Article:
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Home / Economy / Pass on oil prices but protect the vulnerable: IMF’s Choueiri

India should pass higher international prices to consumers given the high fiscal costs while protecting vulnerable households, the International Monetary Fund’s India mission chief Nada Choueiri said in an emailed interview on Wednesday.

The advice comes amid India’s domestic fuel prices touching a record high and demands for excise duty cuts growing stronger. The government has estimated the fiscal deficit to narrow to 6.4% of GDP in FY23 from 6.9% in FY22.

With India planning to launch the central bank digital currency (CBDC) this year, Choueiri also cautioned about the risks surrounding such a move.

These include a likely structural shift away from commercial bank deposits and towards CBDC, cyber risks for both users and the issuing central bank, technical glitches, and data breaches.

On economic risks for India amid lingering geopolitical tension, Choueiri said that India’s forex reserves were comfortable and provided sufficient cushion to withstand external shocks in the near term. Edited excerpts:

The IMF economic outlook report points out that the external position for India would deteriorate and impact consumption in view of the high oil prices. Would discounted oil purchases from Russia help?

Indeed, the main channel through which the war in Ukraine will impact India is through rising oil prices. The “rule of thumb" we follow is that for each $10/ bbl increase in oil prices, India’s current account deficit widens by about 0.4% of GDP. According to the current IMF projections, the average global oil price envisaged for FY23 is about $30/bbl higher than projected in January, before the war in Ukraine. This adds about 1.2% of GDP to the current account deficit projected for FY23. However, it is important to note that oil prices are very volatile and difficult to predict. If the average effective price for India’s oil imports proves lower than currently projected, the current account deficit can be smaller as well.

Would you recommend the Indian government go for an excise duty reduction on fuel?

In general, the government should aim at passing higher international prices to domestic consumers while protecting vulnerable households. While a potential reduction in fuel excise tax can provide some temporary cushion in terms of the impact of the oil price shock on inflation and growth, it would have important fiscal costs, reducing prices for all consumers regardless of their ability to pay. Against the backdrop of inflationary pressures, targeted support to vulnerable households and increasing spending in other, high-multiplier, priority areas would constitute a more effective and less regressive use of the limited fiscal space.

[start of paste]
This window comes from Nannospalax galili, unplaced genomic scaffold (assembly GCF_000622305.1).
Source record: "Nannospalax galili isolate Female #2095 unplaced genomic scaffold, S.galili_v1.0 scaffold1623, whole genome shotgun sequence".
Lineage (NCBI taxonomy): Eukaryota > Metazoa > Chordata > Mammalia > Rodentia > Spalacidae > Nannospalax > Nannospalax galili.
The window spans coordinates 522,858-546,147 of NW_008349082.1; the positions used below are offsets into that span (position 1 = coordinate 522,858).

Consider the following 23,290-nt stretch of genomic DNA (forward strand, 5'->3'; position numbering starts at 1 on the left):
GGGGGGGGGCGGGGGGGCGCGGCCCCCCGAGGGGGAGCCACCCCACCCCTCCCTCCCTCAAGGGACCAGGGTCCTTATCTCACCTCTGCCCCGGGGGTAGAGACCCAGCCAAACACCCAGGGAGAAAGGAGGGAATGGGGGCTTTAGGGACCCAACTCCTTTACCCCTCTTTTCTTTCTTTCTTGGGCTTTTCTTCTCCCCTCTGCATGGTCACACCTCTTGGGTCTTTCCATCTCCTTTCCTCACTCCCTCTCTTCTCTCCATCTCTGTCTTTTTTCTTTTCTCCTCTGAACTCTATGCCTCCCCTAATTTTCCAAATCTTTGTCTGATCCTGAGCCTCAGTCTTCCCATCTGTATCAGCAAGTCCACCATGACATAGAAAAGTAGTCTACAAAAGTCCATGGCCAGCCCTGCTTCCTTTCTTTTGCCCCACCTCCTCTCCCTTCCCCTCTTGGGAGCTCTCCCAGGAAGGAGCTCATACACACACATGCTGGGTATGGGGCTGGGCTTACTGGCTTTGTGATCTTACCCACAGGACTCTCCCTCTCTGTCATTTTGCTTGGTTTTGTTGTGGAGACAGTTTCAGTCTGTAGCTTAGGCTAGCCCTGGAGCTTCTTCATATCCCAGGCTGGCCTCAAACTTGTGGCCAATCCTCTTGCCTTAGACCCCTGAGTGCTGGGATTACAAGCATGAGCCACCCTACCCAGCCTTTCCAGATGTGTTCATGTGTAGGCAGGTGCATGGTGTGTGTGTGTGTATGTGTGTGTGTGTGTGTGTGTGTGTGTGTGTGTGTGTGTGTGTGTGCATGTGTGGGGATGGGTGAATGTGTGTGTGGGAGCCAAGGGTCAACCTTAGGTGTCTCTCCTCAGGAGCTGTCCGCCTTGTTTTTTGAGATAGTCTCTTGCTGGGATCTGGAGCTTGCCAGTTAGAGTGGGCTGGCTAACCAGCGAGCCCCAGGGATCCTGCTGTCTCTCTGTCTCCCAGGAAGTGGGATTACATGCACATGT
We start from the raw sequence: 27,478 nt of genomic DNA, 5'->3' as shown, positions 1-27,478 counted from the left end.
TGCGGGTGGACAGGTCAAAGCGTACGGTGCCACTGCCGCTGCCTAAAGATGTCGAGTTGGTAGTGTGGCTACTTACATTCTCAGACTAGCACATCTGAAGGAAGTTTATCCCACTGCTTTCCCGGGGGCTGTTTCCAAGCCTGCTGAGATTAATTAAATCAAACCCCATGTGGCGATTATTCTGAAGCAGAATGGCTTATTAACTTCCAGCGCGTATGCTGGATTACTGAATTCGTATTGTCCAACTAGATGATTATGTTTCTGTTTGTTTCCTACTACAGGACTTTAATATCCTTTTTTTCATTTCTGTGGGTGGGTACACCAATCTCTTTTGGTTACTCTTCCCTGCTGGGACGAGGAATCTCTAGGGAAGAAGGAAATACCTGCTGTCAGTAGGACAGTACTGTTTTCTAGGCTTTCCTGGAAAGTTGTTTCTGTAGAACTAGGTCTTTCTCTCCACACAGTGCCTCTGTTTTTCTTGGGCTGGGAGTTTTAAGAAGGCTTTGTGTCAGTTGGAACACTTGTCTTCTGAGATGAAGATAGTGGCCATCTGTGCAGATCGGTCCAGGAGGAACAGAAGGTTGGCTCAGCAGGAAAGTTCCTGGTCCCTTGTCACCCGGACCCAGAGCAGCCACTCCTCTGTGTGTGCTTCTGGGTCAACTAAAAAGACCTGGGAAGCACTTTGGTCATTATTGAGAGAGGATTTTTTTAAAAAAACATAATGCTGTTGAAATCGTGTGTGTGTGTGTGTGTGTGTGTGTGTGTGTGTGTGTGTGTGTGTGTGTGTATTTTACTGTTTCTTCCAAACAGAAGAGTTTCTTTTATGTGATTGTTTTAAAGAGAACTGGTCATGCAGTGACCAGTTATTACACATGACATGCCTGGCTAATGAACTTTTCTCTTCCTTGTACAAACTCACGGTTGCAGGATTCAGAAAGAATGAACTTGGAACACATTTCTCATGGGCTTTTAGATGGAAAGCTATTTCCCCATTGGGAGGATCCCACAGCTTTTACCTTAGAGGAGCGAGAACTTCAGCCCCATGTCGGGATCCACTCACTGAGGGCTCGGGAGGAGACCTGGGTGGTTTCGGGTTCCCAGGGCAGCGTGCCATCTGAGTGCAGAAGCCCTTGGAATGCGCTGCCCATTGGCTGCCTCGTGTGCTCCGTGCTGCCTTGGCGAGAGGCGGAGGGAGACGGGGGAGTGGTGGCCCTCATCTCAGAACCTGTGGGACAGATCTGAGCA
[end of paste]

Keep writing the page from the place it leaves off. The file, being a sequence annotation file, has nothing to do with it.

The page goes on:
What are the other factors impacting India’s external position?

On the one hand, India is affected by rising prices and the limited availability of imported products such as edible oils and fertilizers. It is also faced with lower external demand (particularly from Europe), heightened uncertainty, and lower investor confidence. On the other hand, India’s wheat and rice exports have gotten a boost from rising international food prices. Also, India’s international forex reserves are at a comfortable level (covering about eight months of prospective imports) and provide sufficient cushion to withstand external shocks.

While India is yet to develop legislation on cryptocurrencies or virtual digital assets, RBI is coming out with the CBDC this year. What is your broad view?

A number of countries are considering introducing CBDC. There are many reasons behind this move, including improving financial inclusion, increasing competition among payment service providers, offering public sector alternatives to crypto-assets, facilitating integration with the digital economy, enhancing cross-border payments, and improving the efficiency of fiscal payments.

However, there are also risks posed by the introduction of a CBDC. A prominent risk is a disintermediation, meaning a structural shift away from commercial bank deposits and towards CBDC. Threats to financial integrity risks may also be present and will vary depending on the design choice, as well as cyber risks for both the users as well as for the issuing central bank. A large balance sheet could expose the central bank to political interference, while technical glitches, cyberattacks, and breaches of data or financial integrity risks can damage the central bank’s reputation. Finally, easy access to foreign CBDCs could lead to risks of currency substitution, capital flow volatility, increased contagion risks, and circumvention of capital flow management measures.

Can these risks be mitigated?

To mitigate risks and maximize benefits, optimal design and implementation of CBDC are crucial. To this end, considerable capacity and resources are needed to cover many dimensions, including legal, regulatory, governance, risk management and technology. Finally, interoperability of CBDC across borders will be very important to prevent fragmentation of the payments system.

With limited fiscal space available, how can the government control inflation?

A more accommodative fiscal stance, with additional targeted support for vulnerable households, is warranted to protect the vulnerable from rising food and fuel prices, given weaker growth prospects. While India’s fiscal space has narrowed, there is fiscal space to continue to support the recovery and respond to downside risks if needed. The budget’s conservative revenue projections also suggest additional support is feasible within the budget envelope. Further, policy space can be enhanced through a credible and clearly communicated medium-term fiscal consolidation strategy, underpinned by improved revenue mobilization and expenditure efficiency.

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